I see the ears first: dark, round Mickey Mouse orbs. Then a crinkled face peers out through the bush. This is followed by scraping and grunting, and the sound of snapping branches. “He’s going to charge,” whispers our guide with a grin. My heart begins to race. Then the whole rhino barges out in front of us, ready for a fight.
It’s just before dusk on a warm, lazy Saturday, and I’m on the outskirts of Chitwan National Park in southern Nepal, picking my way through jungle brush alongside two massive Indian elephants.
Most hotels and travel agencies offer elephant-back safaris, which make great photo ops, but are said to cause the animals undue stress. Tiger Tops, a British-Nepali tour company who are famed for running eco-friendly tours offers its own uniquely humane twist: a hiking and camping trip through the jungle, with elephants by your side. They are my designated bodyguards on this walk through rhino country.
Squaring its massive shoulders, the rhino now stares the elephants down, who emit harsh bellows in response. Seized with primordial panic, I stumble out of their way. But the stand-off ends in a draw. After a couple of tense minutes, the rhino lumbers off and we continue on, trailing after our elephants through a canopy of lush, dreamlike foliage.
The delight of the elephants in walking freely seems somehow obvious, despite their sedate movements and impassive faces. When I first met them that morning, I helped prepare kulchis, an elephant sandwich made of knotted long grass packed with rice. They greedily groped for them with their long trunks, peering at me curiously through wrinkled, heavy-lidded eyes.
They are still busy eating, grabbing trunkfuls of vegetation that they leisurely push into open pink mouths. Though slow, the elephants are graceful and loose-limbed, their rough, textured skin moving supplely with each stride. Being in their company during the walk gives me a serene sense of purpose.
The long grass fills with dappled, golden light. It’s right before sunset, that time of day known as ‘the magic hour’. Our Nepali guide points out a green herb on the ground, known as a ‘touch me not plant’ (Mimosa pudica). He tells us to reach down and poke one, so I stoop to stroke a row of tiny leaflets. They instantly curl into themselves, furling up and disappearing like collapsing dominoes.
I feel as if I’ve entered the looking glass. This fantastically surreal world seems somehow larger than life — and a great deal more fun.
Just before sunset, we reach a wide, sandy bank along the Narayani River, where the team sets up our camp. They prepare dinner by lantern-light, and although this may be the middle of nowhere, manage to pull out porcelain plates. We spread out along the dark, glass-like surface of the water, and feast on succulent chicken, mixed lentil soup, and steamed rice — a variation of Nepal’s traditional meal, known as dal bhat.
Bedtime comes quickly in the jungle. I teeter off by flashlight to find our makeshift bathroom, then settle into a sweet little tent, where a soft mattress and crisp white sheets have been spotlessly assembled. After exerting myself all afternoon, I collapse almost instantly. My sleep is heavy and peaceful, filled with rosy sunsets, verdant ferns, and ambling pachyderms.
I jerk awake some time later. Was that — surely, that wasn’t a tiger roar?
A long, low growl breaks the stillness of the night. It is followed by snorts and scuffles, and the odd bellow from our two elephants, who have parked themselves — a pair of hulking, silhouetted masses, outlined by a glimmer of moonlight — on the outskirts of our camp.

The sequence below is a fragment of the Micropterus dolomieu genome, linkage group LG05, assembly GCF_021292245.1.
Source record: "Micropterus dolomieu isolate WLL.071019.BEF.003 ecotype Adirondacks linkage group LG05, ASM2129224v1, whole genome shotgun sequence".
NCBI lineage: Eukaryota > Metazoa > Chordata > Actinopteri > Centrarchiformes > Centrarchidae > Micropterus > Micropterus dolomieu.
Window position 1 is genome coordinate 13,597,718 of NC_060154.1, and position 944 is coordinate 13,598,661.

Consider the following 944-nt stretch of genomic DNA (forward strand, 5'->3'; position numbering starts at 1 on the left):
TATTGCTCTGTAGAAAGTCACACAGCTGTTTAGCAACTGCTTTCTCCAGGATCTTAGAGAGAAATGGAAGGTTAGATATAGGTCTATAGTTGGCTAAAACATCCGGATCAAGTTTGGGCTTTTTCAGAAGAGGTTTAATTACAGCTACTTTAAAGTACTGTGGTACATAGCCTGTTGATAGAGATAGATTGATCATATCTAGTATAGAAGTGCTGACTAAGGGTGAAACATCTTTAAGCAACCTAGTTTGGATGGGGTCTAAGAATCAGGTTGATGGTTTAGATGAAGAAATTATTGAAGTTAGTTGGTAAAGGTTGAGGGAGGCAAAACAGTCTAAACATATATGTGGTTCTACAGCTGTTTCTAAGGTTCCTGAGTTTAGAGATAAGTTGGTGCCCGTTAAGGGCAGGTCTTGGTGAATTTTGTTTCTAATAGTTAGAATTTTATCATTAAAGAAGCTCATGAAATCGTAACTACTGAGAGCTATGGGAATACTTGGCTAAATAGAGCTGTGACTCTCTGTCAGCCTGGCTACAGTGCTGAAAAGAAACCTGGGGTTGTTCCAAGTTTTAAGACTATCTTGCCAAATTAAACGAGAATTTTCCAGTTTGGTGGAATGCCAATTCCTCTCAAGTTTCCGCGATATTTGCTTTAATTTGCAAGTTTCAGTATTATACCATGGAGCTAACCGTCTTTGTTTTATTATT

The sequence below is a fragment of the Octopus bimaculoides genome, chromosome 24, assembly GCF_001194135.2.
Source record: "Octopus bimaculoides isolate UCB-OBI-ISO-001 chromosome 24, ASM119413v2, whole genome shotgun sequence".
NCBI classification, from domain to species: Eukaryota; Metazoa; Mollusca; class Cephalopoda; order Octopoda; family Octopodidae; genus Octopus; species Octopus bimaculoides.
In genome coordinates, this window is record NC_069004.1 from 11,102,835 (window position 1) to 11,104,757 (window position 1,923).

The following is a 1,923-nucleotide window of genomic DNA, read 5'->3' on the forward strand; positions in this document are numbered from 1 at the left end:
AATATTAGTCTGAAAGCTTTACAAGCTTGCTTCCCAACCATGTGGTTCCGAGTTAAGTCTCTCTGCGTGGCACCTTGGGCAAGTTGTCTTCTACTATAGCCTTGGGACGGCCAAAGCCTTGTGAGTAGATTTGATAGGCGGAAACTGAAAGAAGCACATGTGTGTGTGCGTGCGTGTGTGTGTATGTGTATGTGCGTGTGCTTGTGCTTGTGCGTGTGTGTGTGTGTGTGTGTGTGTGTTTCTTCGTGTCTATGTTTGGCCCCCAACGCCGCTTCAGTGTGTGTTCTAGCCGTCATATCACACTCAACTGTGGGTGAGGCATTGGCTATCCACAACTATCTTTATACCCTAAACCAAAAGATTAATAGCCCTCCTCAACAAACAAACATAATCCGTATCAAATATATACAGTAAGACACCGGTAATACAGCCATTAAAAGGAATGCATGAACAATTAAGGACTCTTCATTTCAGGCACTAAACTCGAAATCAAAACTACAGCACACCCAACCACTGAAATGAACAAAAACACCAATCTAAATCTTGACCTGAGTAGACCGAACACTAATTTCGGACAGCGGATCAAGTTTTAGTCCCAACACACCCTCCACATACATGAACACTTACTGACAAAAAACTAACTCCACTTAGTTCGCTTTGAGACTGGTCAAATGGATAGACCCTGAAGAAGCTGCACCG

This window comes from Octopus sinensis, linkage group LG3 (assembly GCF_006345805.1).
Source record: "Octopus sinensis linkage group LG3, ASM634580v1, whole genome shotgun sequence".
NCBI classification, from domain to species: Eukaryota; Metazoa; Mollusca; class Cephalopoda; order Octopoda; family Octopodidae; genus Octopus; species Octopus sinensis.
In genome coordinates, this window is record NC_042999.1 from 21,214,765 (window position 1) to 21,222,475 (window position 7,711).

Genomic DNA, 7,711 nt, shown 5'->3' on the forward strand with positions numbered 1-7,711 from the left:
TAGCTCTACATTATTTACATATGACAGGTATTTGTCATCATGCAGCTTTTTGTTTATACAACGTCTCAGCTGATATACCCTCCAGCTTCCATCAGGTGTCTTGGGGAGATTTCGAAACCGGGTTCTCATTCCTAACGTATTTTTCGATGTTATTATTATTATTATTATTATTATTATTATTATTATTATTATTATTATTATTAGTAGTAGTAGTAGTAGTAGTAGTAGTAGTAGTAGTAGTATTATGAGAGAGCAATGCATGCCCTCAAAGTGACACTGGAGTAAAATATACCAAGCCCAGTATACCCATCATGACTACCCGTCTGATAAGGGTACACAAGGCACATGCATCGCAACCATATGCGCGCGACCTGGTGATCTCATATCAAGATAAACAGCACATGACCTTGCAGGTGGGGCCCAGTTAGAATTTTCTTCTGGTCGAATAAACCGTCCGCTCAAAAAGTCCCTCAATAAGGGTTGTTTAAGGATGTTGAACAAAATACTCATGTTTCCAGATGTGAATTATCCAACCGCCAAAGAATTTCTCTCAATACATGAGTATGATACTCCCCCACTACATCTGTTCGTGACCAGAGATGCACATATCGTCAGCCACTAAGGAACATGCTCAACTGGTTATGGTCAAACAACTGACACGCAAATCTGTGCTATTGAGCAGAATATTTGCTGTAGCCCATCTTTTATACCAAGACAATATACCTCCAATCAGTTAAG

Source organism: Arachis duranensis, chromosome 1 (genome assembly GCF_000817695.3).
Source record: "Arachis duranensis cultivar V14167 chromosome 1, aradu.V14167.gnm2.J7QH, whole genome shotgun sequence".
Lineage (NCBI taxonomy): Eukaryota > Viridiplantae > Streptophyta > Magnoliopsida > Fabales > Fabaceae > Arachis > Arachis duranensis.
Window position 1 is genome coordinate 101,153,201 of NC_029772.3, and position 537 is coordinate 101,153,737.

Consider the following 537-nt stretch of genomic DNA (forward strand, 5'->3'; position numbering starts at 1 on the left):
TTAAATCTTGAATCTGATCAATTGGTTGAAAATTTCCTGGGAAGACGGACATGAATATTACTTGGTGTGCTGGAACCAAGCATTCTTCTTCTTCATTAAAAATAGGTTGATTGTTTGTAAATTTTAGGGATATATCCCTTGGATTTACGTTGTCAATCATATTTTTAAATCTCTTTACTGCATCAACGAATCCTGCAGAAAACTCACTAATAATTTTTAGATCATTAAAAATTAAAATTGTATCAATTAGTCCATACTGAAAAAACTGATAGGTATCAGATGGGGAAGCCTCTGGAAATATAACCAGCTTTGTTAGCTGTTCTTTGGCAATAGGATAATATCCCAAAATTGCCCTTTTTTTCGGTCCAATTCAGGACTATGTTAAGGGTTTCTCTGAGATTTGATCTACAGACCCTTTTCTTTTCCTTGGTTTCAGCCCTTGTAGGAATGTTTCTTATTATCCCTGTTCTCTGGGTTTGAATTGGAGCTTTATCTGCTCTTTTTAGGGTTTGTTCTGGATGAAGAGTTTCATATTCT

This odd chorus continues, and I realize that the jungle is anything but quiet. At night, it appears to swell with life. There is a whole creaturely soundtrack ringing out from the trees, the sounds of animals hunting, fighting, thirsting, and playing.
It seems hard to believe that Chitwan National Park — a World Heritage site since 1984 — was originally conceived as a royal hunting ground for the Nepali monarchy. Thanks to conservation efforts, the grounds were transformed into a protected park in the 1970s, and are still teeming with wildlife.
It is thrilling to hear the animals at close-range, though I remain spooked by the growl that I (perhaps prematurely) took for a prowling tiger. Soon, though, as I grow adjusted to this thick litany of noises, it lulls me back to sleep.
By morning, everyone is up early, strolling along the sandy beach, waving big, black umbrellas. We’re leaving behind this wet wilderness, heading back to the main resort, known as Tharu Lodge in a vintage Land Rover. But there’s soon to be another hitch.
Piled in the 4WD, we rumble up to the river and prepare to cross over a land bridge. Last night’s storm flooded the water, and the bridge, we now see, is washed out. The river is pretty shallow, the driver shouts over the engine. He still thinks we can make it across. “Should we go for it?” Dazed and soaked, we agree to give it a shot.
Adrenaline grips me as we get closer to the shore, then tear into the river. For a few mad, giddy moments, we’re cheering and clapping, ripping across the water like a speedboat. Then, halfway, we sputter out and sink.
The hood of our car, pokes out from the water like a little island. I chase down an errant hiking boot, as a few backseat cushions rise and drift away. Soon, we’re all knee-deep in lukewarm river water, laughing so hard we can barely speak.
And we’re not the only ones. I catch sight of a row of villagers watching us from the shore, also shaking with mirth. One of them gallantly comes to fetch us in a wooden canoe, still chuckling as he rows us back to dry land.
After towelling off, I begin to be worried about damage to the car, and inquire later about its fate. The owner of Tiger Tops actually seems rather tickled by the plight of our 4WD. With a laugh, I am told that one of the elephants has come to our rescue once more and has already dredged it out.